This analysis shows that Nigeria can achieve its commitment of net zero by 2060 but that this is possible only under the assumption of a renewable energy scenario coupled with the transformation of the  AFOLU sector. The key role of the AFOLU sector is one of the innovative insight emerging from the analysis, which was for example absent from the ETP study. Nigeria lost 47.5% of its forest cover between 1990-2010 and without any action, Nigeria will continue losing another 25% of its forest cover by 2060. A 2.3% reforestation per year would be needed to reverse deforestation and reforestation will help Nigeria increase its carbon sink to achieve net zero by 2060.  Transforming agricultural practices like livestock manure management, rice cultivation, agricultural soil management, to climate-smart agricultural practices will also be critical strategies to help lower GHG emissions from the AFOLU sector. Finally, nature-based solutions like afforestation and reforestation will be crucial in Nigeria’s renewable energy scenario to reach net-zero by 2060.

The macroeconomic analysis shows that positive structural transformations of the Nigerian economy is critical to ensure good macroeconomic performance. These structural changes are notably needed to enable simultaneously an increase of the domestic sourcing of Nigerian non-energy consumptions and the non-energy export capacity. This transformation of the Nigerian economy allows Nigeria to converge towards a stabilised growth path and also implies a reduction of the short-term volatility risks associated with the country’s dependency on fossil fuel exports. This conclusion is valid independently of climate constraints and defines a key priority for Nigeria’s macroeconomic policy in the coming years. It also defines a necessary condition to align ambitious climate transition and socio-economic priorities.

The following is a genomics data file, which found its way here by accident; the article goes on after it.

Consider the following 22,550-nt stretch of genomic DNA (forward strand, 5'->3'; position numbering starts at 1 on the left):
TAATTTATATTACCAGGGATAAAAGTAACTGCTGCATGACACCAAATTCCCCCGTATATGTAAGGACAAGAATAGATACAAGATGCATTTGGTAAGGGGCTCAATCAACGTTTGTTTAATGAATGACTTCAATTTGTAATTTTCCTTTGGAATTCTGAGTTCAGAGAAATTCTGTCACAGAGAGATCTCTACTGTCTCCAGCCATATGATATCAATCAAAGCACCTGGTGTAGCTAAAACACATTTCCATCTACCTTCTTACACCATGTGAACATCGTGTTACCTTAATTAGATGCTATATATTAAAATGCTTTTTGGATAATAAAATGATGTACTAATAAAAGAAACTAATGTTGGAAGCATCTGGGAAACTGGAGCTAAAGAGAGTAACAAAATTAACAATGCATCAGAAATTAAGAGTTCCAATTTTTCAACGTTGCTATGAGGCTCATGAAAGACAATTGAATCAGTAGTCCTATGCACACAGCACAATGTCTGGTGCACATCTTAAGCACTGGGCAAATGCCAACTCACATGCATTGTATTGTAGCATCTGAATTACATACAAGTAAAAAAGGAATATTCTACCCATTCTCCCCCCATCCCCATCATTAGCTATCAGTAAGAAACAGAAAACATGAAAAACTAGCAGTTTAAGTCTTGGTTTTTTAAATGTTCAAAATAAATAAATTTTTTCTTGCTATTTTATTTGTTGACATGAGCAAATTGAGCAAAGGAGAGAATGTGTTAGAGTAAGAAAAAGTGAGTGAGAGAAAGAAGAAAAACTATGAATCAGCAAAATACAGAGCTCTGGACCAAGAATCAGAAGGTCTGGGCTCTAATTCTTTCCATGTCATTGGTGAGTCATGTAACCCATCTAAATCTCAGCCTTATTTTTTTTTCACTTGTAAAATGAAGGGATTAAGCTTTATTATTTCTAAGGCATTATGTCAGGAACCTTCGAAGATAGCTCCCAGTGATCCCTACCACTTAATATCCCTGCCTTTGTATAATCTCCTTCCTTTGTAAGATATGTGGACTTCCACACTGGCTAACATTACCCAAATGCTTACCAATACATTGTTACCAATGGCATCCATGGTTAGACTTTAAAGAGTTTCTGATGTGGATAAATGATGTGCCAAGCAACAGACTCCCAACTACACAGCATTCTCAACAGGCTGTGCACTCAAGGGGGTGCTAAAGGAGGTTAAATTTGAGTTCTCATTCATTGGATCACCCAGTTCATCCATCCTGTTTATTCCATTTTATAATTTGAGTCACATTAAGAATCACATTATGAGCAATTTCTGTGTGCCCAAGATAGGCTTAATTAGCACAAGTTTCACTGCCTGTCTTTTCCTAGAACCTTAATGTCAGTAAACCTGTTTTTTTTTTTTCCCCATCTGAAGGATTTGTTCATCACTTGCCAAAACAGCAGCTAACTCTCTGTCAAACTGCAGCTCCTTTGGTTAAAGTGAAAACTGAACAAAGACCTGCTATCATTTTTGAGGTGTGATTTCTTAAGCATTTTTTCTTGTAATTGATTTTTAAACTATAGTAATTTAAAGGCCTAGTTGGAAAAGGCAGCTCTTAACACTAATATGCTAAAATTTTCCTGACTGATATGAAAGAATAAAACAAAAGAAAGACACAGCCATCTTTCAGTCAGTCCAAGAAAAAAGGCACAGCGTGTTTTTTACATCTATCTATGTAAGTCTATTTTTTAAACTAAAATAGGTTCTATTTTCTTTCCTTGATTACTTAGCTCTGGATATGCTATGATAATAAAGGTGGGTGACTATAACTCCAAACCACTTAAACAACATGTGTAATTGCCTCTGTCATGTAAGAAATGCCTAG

Aside from achieving net zero by 2060, the RES scenario can also help Nigeria’s economy achieve social, economic and environmental sustainability. But this alignment will largely depend on the broader strategy in which the deployment of renewables is inserted. Trade conditions are notably a critical aspect of the scenarios. In a RES scenario, Nigeria will have a lower domestic energy demand, allowing the country to remain an energy exporter. In those scenarios net export revenues, although rapidly declining in early years, remain above 2% of GDP. In contrast, if Nigeria continues with business as usual and continues to be heavily reliant on fossil fuels, Nigeria will become an energy importer, which will cost up to 0.9% of its GDP in 2060.

Finally, the analysis shows that international support and cooperation is a critical condition to make the most ambitious climate trajectories (ie those compatible with the net zero target by 2060) compatible with robust macroeconomic situation. This international support is necessary to compensate the risk of lower competitiveness due to higher energy costs in the RES scenario. This cooperation assumption allows the RES scenario to perform similarly to business as usual in terms of growth rates and unemployment, while allowing the transition to carbon neutrality. The scale of the cooperation required however stresses the nature of the challenge and the need to adopt an innovative approach to international cooperation that puts at the center the needs of the countries for the transition